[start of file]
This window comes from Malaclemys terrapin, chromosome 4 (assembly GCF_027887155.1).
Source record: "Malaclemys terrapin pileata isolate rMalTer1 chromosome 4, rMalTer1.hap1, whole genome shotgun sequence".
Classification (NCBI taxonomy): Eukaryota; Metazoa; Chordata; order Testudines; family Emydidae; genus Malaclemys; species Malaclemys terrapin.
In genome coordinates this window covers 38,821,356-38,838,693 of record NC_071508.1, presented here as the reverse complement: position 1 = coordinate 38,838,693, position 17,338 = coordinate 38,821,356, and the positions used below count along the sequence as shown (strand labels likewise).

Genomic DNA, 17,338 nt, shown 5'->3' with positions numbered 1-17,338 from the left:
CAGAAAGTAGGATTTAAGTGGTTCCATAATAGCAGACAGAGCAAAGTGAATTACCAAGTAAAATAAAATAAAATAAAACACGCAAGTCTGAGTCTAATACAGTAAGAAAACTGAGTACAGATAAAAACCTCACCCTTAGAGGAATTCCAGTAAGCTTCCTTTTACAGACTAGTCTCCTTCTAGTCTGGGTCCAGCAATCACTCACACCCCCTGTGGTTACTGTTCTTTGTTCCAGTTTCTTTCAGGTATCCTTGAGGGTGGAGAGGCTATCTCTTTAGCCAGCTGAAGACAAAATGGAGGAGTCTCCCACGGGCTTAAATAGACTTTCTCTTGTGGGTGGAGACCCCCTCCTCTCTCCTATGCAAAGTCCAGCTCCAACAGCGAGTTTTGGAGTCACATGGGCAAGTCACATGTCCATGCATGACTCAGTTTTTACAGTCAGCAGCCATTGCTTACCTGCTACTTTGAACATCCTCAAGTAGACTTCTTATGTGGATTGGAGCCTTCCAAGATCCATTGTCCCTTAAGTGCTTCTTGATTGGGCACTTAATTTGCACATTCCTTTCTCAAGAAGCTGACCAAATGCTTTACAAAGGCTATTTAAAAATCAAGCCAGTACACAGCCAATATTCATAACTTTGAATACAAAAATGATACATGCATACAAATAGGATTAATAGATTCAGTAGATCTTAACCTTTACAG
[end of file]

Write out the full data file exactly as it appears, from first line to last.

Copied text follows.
This window comes from Malaclemys terrapin, chromosome 4 (assembly GCF_027887155.1).
Source record: "Malaclemys terrapin pileata isolate rMalTer1 chromosome 4, rMalTer1.hap1, whole genome shotgun sequence".
Classification (NCBI taxonomy): Eukaryota; Metazoa; Chordata; order Testudines; family Emydidae; genus Malaclemys; species Malaclemys terrapin.
In genome coordinates this window covers 38,821,356-38,838,693 of record NC_071508.1, presented here as the reverse complement: position 1 = coordinate 38,838,693, position 17,338 = coordinate 38,821,356, and the positions used below count along the sequence as shown (strand labels likewise).

Genomic DNA, 17,338 nt, shown 5'->3' with positions numbered 1-17,338 from the left:
CAGAAAGTAGGATTTAAGTGGTTCCATAATAGCAGACAGAGCAAAGTGAATTACCAAGTAAAATAAAATAAAATAAAACACGCAAGTCTGAGTCTAATACAGTAAGAAAACTGAGTACAGATAAAAACCTCACCCTTAGAGGAATTCCAGTAAGCTTCCTTTTACAGACTAGTCTCCTTCTAGTCTGGGTCCAGCAATCACTCACACCCCCTGTGGTTACTGTTCTTTGTTCCAGTTTCTTTCAGGTATCCTTGAGGGTGGAGAGGCTATCTCTTTAGCCAGCTGAAGACAAAATGGAGGAGTCTCCCACGGGCTTAAATAGACTTTCTCTTGTGGGTGGAGACCCCCTCCTCTCTCCTATGCAAAGTCCAGCTCCAACAGCGAGTTTTGGAGTCACATGGGCAAGTCACATGTCCATGCATGACTCAGTTTTTACAGTCAGCAGCCATTGCTTACCTGCTACTTTGAACATCCTCAAGTAGACTTCTTATGTGGATTGGAGCCTTCCAAGATCCATTGTCCCTTAAGTGCTTCTTGATTGGGCACTTAATTTGCACATTCCTTTCTCAAGAAGCTGACCAAATGCTTTACAAAGGCTATTTAAAAATCAAGCCAGTACACAGCCAATATTCATAACTTTGAATACAAAAATGATACATGCATACAAATAGGATTAATAGATTCAGTAGATCTTAACCTTTACAG